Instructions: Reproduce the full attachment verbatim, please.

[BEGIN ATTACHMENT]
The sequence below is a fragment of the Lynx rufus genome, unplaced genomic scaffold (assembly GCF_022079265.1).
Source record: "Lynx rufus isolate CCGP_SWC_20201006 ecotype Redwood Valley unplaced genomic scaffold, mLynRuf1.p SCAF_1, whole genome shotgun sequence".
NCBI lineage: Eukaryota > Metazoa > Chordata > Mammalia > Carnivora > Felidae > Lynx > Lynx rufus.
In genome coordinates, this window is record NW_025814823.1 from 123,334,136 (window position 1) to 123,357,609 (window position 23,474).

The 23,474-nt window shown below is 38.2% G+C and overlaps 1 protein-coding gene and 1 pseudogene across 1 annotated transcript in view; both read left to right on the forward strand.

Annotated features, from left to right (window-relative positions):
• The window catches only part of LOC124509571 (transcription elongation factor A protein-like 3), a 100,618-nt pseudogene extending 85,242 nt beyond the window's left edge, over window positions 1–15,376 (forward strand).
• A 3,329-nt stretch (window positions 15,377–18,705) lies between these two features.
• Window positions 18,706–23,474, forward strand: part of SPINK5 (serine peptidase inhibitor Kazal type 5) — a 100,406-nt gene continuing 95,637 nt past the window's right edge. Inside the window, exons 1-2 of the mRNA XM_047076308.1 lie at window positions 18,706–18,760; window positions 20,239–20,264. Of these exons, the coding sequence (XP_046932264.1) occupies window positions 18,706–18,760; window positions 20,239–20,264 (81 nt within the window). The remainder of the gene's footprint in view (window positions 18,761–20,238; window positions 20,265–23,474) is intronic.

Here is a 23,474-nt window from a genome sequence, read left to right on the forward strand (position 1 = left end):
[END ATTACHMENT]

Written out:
The sequence below is a fragment of the Lynx rufus genome, unplaced genomic scaffold (assembly GCF_022079265.1).
Source record: "Lynx rufus isolate CCGP_SWC_20201006 ecotype Redwood Valley unplaced genomic scaffold, mLynRuf1.p SCAF_1, whole genome shotgun sequence".
NCBI lineage: Eukaryota > Metazoa > Chordata > Mammalia > Carnivora > Felidae > Lynx > Lynx rufus.
In genome coordinates, this window is record NW_025814823.1 from 123,334,136 (window position 1) to 123,357,609 (window position 23,474).

The 23,474-nt window shown below is 38.2% G+C and overlaps 1 protein-coding gene and 1 pseudogene across 1 annotated transcript in view; both read left to right on the forward strand.

Annotated features, from left to right (window-relative positions):
• The window catches only part of LOC124509571 (transcription elongation factor A protein-like 3), a 100,618-nt pseudogene extending 85,242 nt beyond the window's left edge, over window positions 1–15,376 (forward strand).
• A 3,329-nt stretch (window positions 15,377–18,705) lies between these two features.
• Window positions 18,706–23,474, forward strand: part of SPINK5 (serine peptidase inhibitor Kazal type 5) — a 100,406-nt gene continuing 95,637 nt past the window's right edge. Inside the window, exons 1-2 of the mRNA XM_047076308.1 lie at window positions 18,706–18,760; window positions 20,239–20,264. Of these exons, the coding sequence (XP_046932264.1) occupies window positions 18,706–18,760; window positions 20,239–20,264 (81 nt within the window). The remainder of the gene's footprint in view (window positions 18,761–20,238; window positions 20,265–23,474) is intronic.

Here is a 23,474-nt window from a genome sequence, read left to right on the forward strand (position 1 = left end):